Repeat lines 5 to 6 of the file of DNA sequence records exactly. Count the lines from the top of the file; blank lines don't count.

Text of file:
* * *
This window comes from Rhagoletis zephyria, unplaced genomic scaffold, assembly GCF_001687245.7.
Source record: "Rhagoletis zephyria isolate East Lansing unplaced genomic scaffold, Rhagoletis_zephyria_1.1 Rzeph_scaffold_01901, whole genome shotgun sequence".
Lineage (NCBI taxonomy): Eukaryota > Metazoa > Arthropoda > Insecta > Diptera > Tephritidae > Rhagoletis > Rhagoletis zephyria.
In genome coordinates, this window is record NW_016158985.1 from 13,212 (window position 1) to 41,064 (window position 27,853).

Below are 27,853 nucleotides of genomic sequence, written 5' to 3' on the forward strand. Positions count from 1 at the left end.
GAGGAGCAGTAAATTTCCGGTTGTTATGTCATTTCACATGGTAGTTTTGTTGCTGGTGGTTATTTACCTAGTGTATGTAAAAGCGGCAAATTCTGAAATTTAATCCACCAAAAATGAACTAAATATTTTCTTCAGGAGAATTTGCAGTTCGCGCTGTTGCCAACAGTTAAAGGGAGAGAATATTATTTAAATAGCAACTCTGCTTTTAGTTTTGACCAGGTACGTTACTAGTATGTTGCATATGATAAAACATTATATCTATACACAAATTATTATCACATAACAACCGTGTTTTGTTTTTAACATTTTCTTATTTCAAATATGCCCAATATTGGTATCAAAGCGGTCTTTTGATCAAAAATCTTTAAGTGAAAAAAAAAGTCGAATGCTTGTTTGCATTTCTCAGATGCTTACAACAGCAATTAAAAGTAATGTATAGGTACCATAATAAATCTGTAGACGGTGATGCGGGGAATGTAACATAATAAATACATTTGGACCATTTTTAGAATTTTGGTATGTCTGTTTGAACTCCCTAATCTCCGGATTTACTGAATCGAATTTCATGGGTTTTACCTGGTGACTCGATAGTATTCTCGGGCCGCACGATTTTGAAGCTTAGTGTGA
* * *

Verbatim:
Below are 27,853 nucleotides of genomic sequence, written 5' to 3' on the forward strand. Positions count from 1 at the left end.
GAGGAGCAGTAAATTTCCGGTTGTTATGTCATTTCACATGGTAGTTTTGTTGCTGGTGGTTATTTACCTAGTGTATGTAAAAGCGGCAAATTCTGAAATTTAATCCACCAAAAATGAACTAAATATTTTCTTCAGGAGAATTTGCAGTTCGCGCTGTTGCCAACAGTTAAAGGGAGAGAATATTATTTAAATAGCAACTCTGCTTTTAGTTTTGACCAGGTACGTTACTAGTATGTTGCATATGATAAAACATTATATCTATACACAAATTATTATCACATAACAACCGTGTTTTGTTTTTAACATTTTCTTATTTCAAATATGCCCAATATTGGTATCAAAGCGGTCTTTTGATCAAAAATCTTTAAGTGAAAAAAAAAGTCGAATGCTTGTTTGCATTTCTCAGATGCTTACAACAGCAATTAAAAGTAATGTATAGGTACCATAATAAATCTGTAGACGGTGATGCGGGGAATGTAACATAATAAATACATTTGGACCATTTTTAGAATTTTGGTATGTCTGTTTGAACTCCCTAATCTCCGGATTTACTGAATCGAATTTCATGGGTTTTACCTGGTGACTCGATAGTATTCTCGGGCCGCACGATTTTGAAGCTTAGTGTGA